With ObamaCare subsidies being upheld by the Supreme Court, it’s worth noting just what the case, known as King vs. Burwell, was really all about.
Back in March, the New Jersey Star-Ledger editorialized Paying attention, Supreme Court? Then leave Obamacare alone. The Star-Ledger explains the issue:
The short version: The U.S. government, through Healthcare.gov, funds policies bought on a federal exchange in the 37 states that did not set up their own marketplace. But the law includes a line that stipulates subsidies should be provided in any exchange "established by the State." Those four words suggest that coverage purchased through in the federal marketplace is not eligible for a subsidy.
The Star-Ledger’s argument, in essence, was that the Supreme Court should uphold the subsidies, because those “four of the 11.5 million words in the law are merely a drafting error.” Instead of judging the case based on a clear, objective understanding of the words in the law, the Star-Ledger argued, the Supreme Court should take a pragmatic approach. The law “works,” the Star-Ledger says, so it should be upheld.
I left these comments:
“The shame of it is that the law works better than anyone has a right to expect.”
ObamaCare is a rights-violating, authoritarian program. Like all forms of authoritarianism, you can always find people for whom the law “works”—i.e., profiteer on the injustice done to others. ObamaCare certainly can be said to “work” for those receiving ObamaCare subsidies, as Soviet communism “worked” for those lucky enough to belong to The Party.
But this lawsuit is about something much deeper and much more important to the future of America and our liberties than ObamaCare technicalities. That’s because those 4 words—“established by the State”—are not mere technicalities: They are the law, as established by the Obama Democrats themselves.
For a much more honest understanding of what’s at stake in this ruling, check out David Catron at The American Spectator. Catron says it much better than I can. So I’ll quote him rather than paraphrase. In "King v. Burwell Is Much Bigger Than Obamacare,” Catron writes that “The Supreme Court is about to decide whether we are a nation of laws or men.” After citing John Adams—America is “a nation of laws and not of men”—Catron wrote:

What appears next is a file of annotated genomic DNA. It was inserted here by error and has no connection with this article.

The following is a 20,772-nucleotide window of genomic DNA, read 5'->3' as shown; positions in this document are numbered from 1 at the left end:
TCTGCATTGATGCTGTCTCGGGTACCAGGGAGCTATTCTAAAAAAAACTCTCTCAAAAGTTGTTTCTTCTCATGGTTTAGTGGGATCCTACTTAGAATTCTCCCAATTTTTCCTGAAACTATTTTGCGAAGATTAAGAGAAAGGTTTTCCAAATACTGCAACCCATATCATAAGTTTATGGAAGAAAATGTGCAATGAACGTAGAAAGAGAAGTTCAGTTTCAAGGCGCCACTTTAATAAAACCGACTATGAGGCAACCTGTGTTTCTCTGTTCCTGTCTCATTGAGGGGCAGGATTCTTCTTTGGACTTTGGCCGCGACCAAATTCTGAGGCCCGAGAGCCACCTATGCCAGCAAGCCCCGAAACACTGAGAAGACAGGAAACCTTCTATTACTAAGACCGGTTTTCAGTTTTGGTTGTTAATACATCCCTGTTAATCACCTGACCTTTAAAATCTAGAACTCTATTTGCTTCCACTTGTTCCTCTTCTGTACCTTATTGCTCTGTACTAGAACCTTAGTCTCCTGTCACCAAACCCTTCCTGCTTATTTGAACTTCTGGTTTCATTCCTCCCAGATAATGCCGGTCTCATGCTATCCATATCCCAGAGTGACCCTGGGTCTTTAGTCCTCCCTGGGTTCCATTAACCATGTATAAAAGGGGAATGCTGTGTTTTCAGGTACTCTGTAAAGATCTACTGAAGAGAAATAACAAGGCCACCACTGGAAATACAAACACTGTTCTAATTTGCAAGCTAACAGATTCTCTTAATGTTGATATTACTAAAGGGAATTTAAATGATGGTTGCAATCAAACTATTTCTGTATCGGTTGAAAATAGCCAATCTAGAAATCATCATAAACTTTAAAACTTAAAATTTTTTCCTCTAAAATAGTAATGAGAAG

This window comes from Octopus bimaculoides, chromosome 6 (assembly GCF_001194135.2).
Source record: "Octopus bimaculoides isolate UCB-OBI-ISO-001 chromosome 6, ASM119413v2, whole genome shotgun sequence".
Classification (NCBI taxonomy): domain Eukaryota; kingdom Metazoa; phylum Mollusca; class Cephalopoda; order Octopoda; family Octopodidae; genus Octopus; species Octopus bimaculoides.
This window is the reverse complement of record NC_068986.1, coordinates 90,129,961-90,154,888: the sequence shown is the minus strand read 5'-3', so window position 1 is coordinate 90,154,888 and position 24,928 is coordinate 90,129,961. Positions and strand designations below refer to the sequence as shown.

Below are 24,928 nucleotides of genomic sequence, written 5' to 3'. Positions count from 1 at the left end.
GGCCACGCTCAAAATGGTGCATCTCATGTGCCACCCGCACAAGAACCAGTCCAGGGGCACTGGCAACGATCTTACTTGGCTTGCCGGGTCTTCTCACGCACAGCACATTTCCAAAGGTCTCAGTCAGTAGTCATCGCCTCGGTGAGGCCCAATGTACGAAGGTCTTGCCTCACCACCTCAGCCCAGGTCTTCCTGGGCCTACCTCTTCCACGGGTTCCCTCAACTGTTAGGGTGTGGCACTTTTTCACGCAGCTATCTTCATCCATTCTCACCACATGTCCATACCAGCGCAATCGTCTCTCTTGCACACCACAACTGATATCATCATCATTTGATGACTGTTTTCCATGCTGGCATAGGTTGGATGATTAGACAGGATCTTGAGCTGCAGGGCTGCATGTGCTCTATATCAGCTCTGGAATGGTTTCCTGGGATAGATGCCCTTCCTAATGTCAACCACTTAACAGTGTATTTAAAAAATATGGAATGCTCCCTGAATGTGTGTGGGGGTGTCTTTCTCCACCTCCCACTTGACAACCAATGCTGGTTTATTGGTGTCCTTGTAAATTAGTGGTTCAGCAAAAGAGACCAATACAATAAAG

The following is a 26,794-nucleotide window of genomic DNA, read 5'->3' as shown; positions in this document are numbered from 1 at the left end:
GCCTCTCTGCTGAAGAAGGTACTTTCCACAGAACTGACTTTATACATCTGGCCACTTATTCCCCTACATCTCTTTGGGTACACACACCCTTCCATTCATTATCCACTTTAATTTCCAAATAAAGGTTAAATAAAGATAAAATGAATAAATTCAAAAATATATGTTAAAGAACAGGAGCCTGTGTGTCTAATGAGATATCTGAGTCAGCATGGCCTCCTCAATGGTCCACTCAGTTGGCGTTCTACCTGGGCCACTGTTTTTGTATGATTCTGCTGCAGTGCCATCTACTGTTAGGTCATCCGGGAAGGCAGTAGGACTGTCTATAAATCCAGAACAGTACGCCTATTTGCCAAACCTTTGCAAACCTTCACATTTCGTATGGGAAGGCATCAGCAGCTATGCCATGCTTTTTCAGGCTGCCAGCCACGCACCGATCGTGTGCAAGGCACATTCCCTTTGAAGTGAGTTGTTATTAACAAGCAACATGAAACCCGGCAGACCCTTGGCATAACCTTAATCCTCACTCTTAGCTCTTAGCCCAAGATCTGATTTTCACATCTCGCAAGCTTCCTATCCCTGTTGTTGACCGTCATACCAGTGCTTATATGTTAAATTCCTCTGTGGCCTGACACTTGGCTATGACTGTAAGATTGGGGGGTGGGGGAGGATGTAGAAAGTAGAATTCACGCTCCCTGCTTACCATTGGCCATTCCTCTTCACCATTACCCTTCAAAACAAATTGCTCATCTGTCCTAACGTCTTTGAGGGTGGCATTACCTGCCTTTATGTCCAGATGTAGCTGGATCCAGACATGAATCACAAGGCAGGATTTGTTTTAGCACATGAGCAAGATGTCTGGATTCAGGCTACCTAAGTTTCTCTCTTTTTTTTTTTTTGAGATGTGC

[T]he President conducts himself in a manner utterly inconsistent with republican principles and his constitutional oath. Obama obviously believes the law is what he says it is, a delusion evidently shared by his party and the press. He behaves as if he possesses the power to unilaterally change laws and create new ones merely because the opposition party actually opposes his agenda. Adams characterized such behavior as that of “a despot, bound by no law or limitation but his own will; it is a stretch of tyranny beyond absolute monarchy.”
This is, at its core, what King v. Burwell is about. It has nothing do with any “plot to kill health care,” as the New York Times recently put it. Nor does it involve a surreptitious conspiracy to reinvigorate the “states’ rights” movement, as it was described last week in Politico. It isn’t even an attack on Obamacare, though a ruling in favor of David M. King and his fellow plaintiffs would obviously have a profound effect on the future of the “reform” law. It is rather an attempt to prevent the President from doing further violence to the Constitution.
Specifically, it is about the separation of powers doctrine.
Every American should be concerned about separation of powers. If Obama wanted the law changed, he should have gone back to Congress. Unfortunately, Leftist ObamaCare dogmatists aren’t concerned about the rule of law, individual rights, or justice—just power.
Is ObamaCare "Working"?